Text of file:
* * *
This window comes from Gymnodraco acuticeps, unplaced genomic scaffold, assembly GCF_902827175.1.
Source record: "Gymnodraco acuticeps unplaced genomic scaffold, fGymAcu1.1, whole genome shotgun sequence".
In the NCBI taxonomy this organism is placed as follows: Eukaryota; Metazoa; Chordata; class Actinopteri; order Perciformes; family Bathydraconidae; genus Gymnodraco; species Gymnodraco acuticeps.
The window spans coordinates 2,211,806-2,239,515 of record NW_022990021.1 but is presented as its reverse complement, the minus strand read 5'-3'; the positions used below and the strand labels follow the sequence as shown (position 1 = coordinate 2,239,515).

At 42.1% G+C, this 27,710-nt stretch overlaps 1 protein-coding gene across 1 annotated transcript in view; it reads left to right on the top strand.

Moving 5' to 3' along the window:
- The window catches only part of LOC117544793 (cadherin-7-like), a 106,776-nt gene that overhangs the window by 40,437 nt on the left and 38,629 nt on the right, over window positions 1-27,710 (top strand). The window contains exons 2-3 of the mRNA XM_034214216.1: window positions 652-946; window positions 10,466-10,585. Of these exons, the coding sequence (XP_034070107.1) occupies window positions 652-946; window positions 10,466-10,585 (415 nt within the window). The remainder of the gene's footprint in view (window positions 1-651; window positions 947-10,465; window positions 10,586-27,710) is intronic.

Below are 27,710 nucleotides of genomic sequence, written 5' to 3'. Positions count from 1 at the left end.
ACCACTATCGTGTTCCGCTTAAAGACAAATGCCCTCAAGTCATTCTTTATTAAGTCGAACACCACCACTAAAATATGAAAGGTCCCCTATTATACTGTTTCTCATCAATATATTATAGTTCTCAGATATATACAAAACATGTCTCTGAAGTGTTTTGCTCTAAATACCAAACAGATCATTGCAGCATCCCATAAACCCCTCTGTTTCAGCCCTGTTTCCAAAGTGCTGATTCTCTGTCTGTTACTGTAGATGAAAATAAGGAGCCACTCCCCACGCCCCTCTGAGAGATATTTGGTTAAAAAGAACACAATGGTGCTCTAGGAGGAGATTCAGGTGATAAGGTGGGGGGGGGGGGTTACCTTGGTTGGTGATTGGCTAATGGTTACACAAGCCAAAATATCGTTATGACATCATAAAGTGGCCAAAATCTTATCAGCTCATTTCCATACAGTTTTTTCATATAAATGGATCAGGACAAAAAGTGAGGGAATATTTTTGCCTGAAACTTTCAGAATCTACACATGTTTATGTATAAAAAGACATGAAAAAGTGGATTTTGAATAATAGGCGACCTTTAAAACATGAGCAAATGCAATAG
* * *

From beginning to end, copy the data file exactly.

This window comes from Gymnodraco acuticeps, unplaced genomic scaffold, assembly GCF_902827175.1.
Source record: "Gymnodraco acuticeps unplaced genomic scaffold, fGymAcu1.1, whole genome shotgun sequence".
In the NCBI taxonomy this organism is placed as follows: Eukaryota; Metazoa; Chordata; class Actinopteri; order Perciformes; family Bathydraconidae; genus Gymnodraco; species Gymnodraco acuticeps.
The window spans coordinates 2,211,806-2,239,515 of record NW_022990021.1 but is presented as its reverse complement, the minus strand read 5'-3'; the positions used below and the strand labels follow the sequence as shown (position 1 = coordinate 2,239,515).

At 42.1% G+C, this 27,710-nt stretch overlaps 1 protein-coding gene across 1 annotated transcript in view; it reads left to right on the top strand.

Moving 5' to 3' along the window:
- The window catches only part of LOC117544793 (cadherin-7-like), a 106,776-nt gene that overhangs the window by 40,437 nt on the left and 38,629 nt on the right, over window positions 1-27,710 (top strand). The window contains exons 2-3 of the mRNA XM_034214216.1: window positions 652-946; window positions 10,466-10,585. Of these exons, the coding sequence (XP_034070107.1) occupies window positions 652-946; window positions 10,466-10,585 (415 nt within the window). The remainder of the gene's footprint in view (window positions 1-651; window positions 947-10,465; window positions 10,586-27,710) is intronic.

Below are 27,710 nucleotides of genomic sequence, written 5' to 3'. Positions count from 1 at the left end.
ACCACTATCGTGTTCCGCTTAAAGACAAATGCCCTCAAGTCATTCTTTATTAAGTCGAACACCACCACTAAAATATGAAAGGTCCCCTATTATACTGTTTCTCATCAATATATTATAGTTCTCAGATATATACAAAACATGTCTCTGAAGTGTTTTGCTCTAAATACCAAACAGATCATTGCAGCATCCCATAAACCCCTCTGTTTCAGCCCTGTTTCCAAAGTGCTGATTCTCTGTCTGTTACTGTAGATGAAAATAAGGAGCCACTCCCCACGCCCCTCTGAGAGATATTTGGTTAAAAAGAACACAATGGTGCTCTAGGAGGAGATTCAGGTGATAAGGTGGGGGGGGGGGGTTACCTTGGTTGGTGATTGGCTAATGGTTACACAAGCCAAAATATCGTTATGACATCATAAAGTGGCCAAAATCTTATCAGCTCATTTCCATACAGTTTTTTCATATAAATGGATCAGGACAAAAAGTGAGGGAATATTTTTGCCTGAAACTTTCAGAATCTACACATGTTTATGTATAAAAAGACATGAAAAAGTGGATTTTGAATAATAGGCGACCTTTAAAACATGAGCAAATGCAATAG